14 Pros and Cons of Living in West Virginia

West Virginia is an interesting state that sits along the eastern seaboard of the United States. The entire area sits in the Appalachian Mountains, which means about 75% of the area is covered in forests. That is why it was given the nickname of the “Mountain State.”

The formation of West Virginia came about during the middle of the Civil War. Virginia had seceded from the Union, but there were several counties that did not support that action. They held a vote in 1863 where the communities voted to secede back to the United States instead of the Confederacy, helping the region to become the 35th state. Despite its name, there are actually portions of Virginia that lie further west than West Virginia.

Despite the desire not to separate from the Union, West Virginia contributed about an equal number of troops to both sides of the conflict. After the reconstruction period, the mineral resources of the state would drive its economic wellbeing for more than a century. Besides coal mining, there are high-calcium seams of limestone and salt.

List of the Pros of Living in West Virginia

1. The cost of living in West Virginia is very competitive.
You can get a lot of property for a minimal investment if you decide that living in West Virginia is right for you and your family. The median home value in the state is currently less than $100,000. Most homes are listed for sale below $150,000. That makes it a lot easier to establish residency, especially if you know that a good-paying job is waiting for you. It is 14% cheaper to live here than average in the United States.

Renting is relatively affordable as well. It might cost over $1,200 per month to rent a one-bedroom apartment in Charleston, but that’s the most expensive region you will find. If you decide to live in Morgantown, Beckley, or Martinsburg, you’ll pay about 50% less than that.

2. There are plenty of outdoor adventures to find in West Virginia.
West Virginia is one of the best places to be on the planet when the autumn season arrives. The large swaths of forest in the state turn a multitude of colors that make the mountains become part of your existence. Head out to Blackwater Falls State Park to see colorful hills that stretch to the horizon as you explore the many wonders that Appalachia offers.

The rolling hills of the state also create places where significant bridges are necessary to facilitate transportation. You’ll want to stop to enjoy the view from the New River Gorge Bridge after moving here.

3. You’ll get to live where the bluegrass genre began.
When other states were tuning their guitars or playing their pianos, residents in West Virginia were breaking out the fiddles, dulcimers, and banjos. Bluegrass thrives in this state, culminating with the Music in the Mountains festival that Summersville holds each year in June. You can also catch live music in many of the bars where the sweet sound of a plucked string echoes along the walls. If you’re picky about your music, then this advantage may take some getting used to before you love it. You’ll quickly discover that life without bluegrass feels quiet and empty when living here.

4. Even the biggest cities in West Virginia are relatively small.
If you’re not the biggest fan of anonymity when living in a city, then moving to West Virginia can be an advantageous situation. It doesn’t take long for you to be in the middle of nowhere, even if you live in downtown Charleston. You will always have the presence of the mountains in the background as well. If you love to go hiking, hunting, or fishing, then the open lands and extra elbow room are going to feel like a paradise.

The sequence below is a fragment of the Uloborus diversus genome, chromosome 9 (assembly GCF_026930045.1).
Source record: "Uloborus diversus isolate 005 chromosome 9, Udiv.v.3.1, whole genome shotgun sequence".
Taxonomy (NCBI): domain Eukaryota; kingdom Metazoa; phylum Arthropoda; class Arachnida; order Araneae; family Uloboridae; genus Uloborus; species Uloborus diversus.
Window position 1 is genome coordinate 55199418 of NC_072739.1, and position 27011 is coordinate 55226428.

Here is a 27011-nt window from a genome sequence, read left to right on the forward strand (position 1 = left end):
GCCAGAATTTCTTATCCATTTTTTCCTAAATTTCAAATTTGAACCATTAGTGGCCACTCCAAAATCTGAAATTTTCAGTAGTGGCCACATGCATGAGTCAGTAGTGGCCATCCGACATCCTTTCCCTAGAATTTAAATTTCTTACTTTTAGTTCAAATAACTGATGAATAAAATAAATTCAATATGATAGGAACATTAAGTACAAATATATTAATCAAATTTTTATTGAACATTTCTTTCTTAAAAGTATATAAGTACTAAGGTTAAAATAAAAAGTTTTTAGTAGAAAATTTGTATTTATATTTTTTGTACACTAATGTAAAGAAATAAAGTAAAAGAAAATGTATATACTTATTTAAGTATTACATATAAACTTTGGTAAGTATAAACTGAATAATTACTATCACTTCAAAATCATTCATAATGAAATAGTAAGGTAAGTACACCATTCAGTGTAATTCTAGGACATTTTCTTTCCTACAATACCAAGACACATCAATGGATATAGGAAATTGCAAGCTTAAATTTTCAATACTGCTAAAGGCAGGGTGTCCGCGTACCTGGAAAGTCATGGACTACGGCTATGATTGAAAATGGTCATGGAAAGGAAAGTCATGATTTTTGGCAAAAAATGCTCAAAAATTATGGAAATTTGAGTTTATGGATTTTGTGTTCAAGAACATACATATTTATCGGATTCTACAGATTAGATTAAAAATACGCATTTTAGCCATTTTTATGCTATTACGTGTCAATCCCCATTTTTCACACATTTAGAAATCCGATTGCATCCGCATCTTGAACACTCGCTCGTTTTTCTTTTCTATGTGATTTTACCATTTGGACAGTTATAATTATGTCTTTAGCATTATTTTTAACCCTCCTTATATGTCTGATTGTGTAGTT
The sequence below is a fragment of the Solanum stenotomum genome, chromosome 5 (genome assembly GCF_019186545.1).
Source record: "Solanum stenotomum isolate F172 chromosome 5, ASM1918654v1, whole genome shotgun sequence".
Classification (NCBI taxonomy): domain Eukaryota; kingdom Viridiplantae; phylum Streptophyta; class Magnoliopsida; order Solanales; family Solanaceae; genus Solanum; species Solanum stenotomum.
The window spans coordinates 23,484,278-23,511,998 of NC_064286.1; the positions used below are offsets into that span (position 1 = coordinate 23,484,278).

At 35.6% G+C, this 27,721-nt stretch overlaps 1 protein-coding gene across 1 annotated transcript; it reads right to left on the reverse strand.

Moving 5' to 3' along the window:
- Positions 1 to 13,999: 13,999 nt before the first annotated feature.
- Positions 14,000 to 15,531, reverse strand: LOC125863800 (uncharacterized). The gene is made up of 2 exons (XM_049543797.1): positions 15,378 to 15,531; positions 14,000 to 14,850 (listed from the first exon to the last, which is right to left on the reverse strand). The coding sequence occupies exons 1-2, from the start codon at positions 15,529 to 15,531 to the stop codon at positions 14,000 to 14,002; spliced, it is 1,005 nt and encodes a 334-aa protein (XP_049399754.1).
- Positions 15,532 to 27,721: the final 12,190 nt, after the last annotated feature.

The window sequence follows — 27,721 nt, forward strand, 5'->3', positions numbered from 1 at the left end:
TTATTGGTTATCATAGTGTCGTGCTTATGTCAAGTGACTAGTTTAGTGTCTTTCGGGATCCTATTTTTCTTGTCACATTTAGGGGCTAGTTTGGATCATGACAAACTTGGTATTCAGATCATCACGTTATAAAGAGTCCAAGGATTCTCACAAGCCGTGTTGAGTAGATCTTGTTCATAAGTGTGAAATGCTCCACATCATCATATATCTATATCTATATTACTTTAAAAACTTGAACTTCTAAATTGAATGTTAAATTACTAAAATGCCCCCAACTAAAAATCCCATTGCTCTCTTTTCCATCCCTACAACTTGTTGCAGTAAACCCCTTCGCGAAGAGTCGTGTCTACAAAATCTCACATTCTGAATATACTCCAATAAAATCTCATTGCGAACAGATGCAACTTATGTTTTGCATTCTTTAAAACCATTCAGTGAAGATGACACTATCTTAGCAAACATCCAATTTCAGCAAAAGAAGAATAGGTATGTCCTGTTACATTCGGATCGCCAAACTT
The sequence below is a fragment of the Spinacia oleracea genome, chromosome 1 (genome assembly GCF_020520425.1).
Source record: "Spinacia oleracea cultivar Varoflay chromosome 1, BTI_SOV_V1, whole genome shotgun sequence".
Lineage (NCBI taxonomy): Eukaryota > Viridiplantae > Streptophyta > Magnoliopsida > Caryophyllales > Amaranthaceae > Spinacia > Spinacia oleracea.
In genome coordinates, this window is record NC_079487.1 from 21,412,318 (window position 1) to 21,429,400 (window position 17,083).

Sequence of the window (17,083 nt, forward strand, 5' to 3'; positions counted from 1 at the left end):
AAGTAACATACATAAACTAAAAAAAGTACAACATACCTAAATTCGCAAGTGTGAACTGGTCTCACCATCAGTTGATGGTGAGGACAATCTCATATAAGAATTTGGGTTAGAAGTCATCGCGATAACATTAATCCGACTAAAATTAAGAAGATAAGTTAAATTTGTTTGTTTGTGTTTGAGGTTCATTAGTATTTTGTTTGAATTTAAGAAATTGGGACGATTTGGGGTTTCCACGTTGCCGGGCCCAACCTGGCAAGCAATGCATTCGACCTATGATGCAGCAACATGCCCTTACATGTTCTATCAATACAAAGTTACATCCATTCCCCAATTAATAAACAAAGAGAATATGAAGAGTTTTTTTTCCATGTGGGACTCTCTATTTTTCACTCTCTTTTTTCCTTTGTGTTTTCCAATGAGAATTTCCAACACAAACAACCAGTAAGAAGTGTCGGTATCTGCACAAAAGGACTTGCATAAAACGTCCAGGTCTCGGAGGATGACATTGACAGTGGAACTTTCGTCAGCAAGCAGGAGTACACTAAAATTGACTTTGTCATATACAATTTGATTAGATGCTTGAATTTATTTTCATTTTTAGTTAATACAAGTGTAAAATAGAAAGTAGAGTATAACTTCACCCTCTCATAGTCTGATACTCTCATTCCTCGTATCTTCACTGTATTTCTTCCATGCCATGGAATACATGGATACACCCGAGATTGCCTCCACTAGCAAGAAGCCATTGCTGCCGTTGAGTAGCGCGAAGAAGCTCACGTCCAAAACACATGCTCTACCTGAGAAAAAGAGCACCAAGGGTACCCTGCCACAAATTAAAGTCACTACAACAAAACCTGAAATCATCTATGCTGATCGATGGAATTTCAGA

Because the population centers are relatively small, the tax base for services is lower in West Virginia than in other parts of the country. The lower real estate costs can save you some money here too, but that also means there are fewer funds available for public services. The roads don’t receive a lot of attention throughout the state to make sure other departments have the funding they need.

5. West Virginia gets to experience all of the seasons.
Although the state sits right up next to the East Coast, you’ll experience more of a mid-continental climate when you start living here. The mountains can keep temperatures down in the summer as well. You’ll have some humidity with which to contend, but it is an issue that is nothing like what you would experience further south. It can become a little cold in the winter and the snow can sometimes be problematic higher up in the mountains, but you will get to experience all of the seasons here without fail each year.

6. If you love rain, then you are going to enjoy West Virginia.
It is a fair comparison to put Seattle and West Virginia into the same conversation for the weather. Once you get out of the early days of spring, it tends to rain a lot in the state. You’ll see lush growth in your gardens and forests because of the weather, but a series of gray days can begin to wear on the soul. Look for communities where there is more sunshine, lower in the mountains, to avoid that issue if it is bothersome to you.

And if you love the rain, then you’re going to enjoy what life in West Virginia has waiting for you.

List of the Cons of Living in West Virginia

1. The job market in West Virginia can be somewhat challenging.
As the United States and the rest of the world begin to move away from coal energy, the job market in West Virginia has seen numerous adverse changes. The mining industries in the state were its most significant source of revenue for several decades. With the lack of demand for this natural resource, the jobs that come with it have been disappearing rapidly. The current unemployment rate in the state hovers about three full percentage points above the national average.

In March 2019, West Virginia had a 5.1% unemployment rate for the state. If you moved to Virginia, then the rate would be 2.9%. There are rather few professional opportunities and middle-class industries in the state, so you’ll want to secure a job before moving here.

2. A low cost of living is not always a great thing to have at home.